VIFF: Day FOUR
Going into day four of The Vancouver International Film Festival and I have yet to see a film that knocked my socks off. Day one’s film Yumen was the only one I would say I actually disliked however. Day two’s film A Touch of Sin was a nice looking film with good performances and a few surprises. A Touch of Sin is the director’s reaction to a chain of violent events that have happened in China over a short period. While the film is good, it is one I would be unlikely to ever visit again. I was looking to yesterday’s duo to rock my world which it failed to do. Liv and Ingmar has however been my favourite thus far. No thanks to the film maker who discerned a contrived setup of an elderly Liv Ullman returning to the home her and Ingmar once shared. The flowery music is unforgivable. What made Liv and Ingmar shine is the talented, gracious, genuine and lovely Liv Ullman. Ms. Ullman was full of wonderful intimate stories about her relationship with Ingmar Bergman. The film clips the director uses compliment Liv’s words nicely and it is easy to see how their relationship heavily influenced Bergman’s output. Despite some unoriginal and uninspired structuring the documentaries subject shone like a brilliant bright light. Bruno Dumont’s Camille Claudel 1915 was without a doubt the nicest looking film of the collection with the most impressive performance. The sense of sadness, hopelessness and claustrophobia of the confines of a mental hospital circa 1915 is beautifully realized and heart-wrenching. I have no complaints about this film whatsoever other than to say that it just did not move me much. I expect like A Touch of Sin to forget about this film completely in a few days.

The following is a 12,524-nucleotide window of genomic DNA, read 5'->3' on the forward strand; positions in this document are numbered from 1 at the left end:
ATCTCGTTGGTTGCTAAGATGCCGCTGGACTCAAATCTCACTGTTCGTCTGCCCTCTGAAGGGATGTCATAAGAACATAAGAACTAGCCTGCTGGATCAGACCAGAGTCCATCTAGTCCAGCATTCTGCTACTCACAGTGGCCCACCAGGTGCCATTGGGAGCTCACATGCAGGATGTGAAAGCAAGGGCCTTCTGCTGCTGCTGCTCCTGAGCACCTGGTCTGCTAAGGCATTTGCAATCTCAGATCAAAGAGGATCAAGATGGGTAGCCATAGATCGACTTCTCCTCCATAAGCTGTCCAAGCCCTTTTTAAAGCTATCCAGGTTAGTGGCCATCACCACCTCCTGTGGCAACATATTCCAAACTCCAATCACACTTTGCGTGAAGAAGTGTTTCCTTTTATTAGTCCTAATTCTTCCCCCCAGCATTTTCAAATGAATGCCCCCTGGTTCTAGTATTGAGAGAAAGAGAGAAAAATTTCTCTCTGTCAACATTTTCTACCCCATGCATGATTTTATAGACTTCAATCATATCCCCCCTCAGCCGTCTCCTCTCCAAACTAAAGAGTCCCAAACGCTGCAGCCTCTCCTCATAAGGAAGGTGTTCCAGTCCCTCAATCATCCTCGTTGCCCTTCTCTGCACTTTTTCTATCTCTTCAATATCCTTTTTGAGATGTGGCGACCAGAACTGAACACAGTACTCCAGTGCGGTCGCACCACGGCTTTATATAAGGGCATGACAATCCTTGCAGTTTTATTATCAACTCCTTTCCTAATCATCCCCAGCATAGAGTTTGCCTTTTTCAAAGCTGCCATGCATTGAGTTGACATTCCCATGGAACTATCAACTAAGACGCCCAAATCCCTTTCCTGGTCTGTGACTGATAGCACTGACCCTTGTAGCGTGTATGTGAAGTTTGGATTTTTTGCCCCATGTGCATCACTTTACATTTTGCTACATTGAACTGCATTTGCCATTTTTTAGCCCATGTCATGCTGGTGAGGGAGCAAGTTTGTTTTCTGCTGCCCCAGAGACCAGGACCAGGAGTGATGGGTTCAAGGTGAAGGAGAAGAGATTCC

Today’s film is a 1:00 pm showing of Wolf Children at The Center for The Performing Arts.
VIFF Online Description:
Fans of Hayao Miyazaki and Studio Ghibli, it’s time to expand your horizons! This beautiful, sweet modern day fairy tale is the latest animated feature from Hosoda Mamoru (Summer Wars, The Girl Who Leapt Through Time). Wolf Children is exquisite, a fantasy about a single mom, Hana, who has the misfortune to fall in love with a wolf man. He’s kind and considerate, but given to roaming the streets at night on four legs—which is how he comes to a tragic end.
The progeny of this union are a girl and a boy, Yuki and Ame, who grow furry ears and long tails whenever they get excited. They may look adorably cute but Hana knows outsiders wouldn’t understand. She brings them up alone and tries to teach self-control, but soon relinquishes the city for an old farmhouse in the country, away from nosy neighbours. Here she learns to cultivate crops, and hopes that her wolf children will have time to figure out who and what they are.
With its gorgeous animation and sensitive, multifaceted direction, this is a funny, exhilarating and touching film about nature, nurture, and the call of the wild. It’s ideal family viewing—and equally suited to wolf packs.
I would go out of my freaking mind if I was only watching new films so I have been balancing out my Vancouver Film Festival viewing with some sixties sexploitation courtesy of Doris Wishman. A friend and I watched Bad Girls Go To Hell and Another Day, Another Man and we intend on watching Indecent Desires tonight.
Also…I picked up a new Rue Morgue…
I also picked up this little magazine dedicated to the films of the 60s and 70s…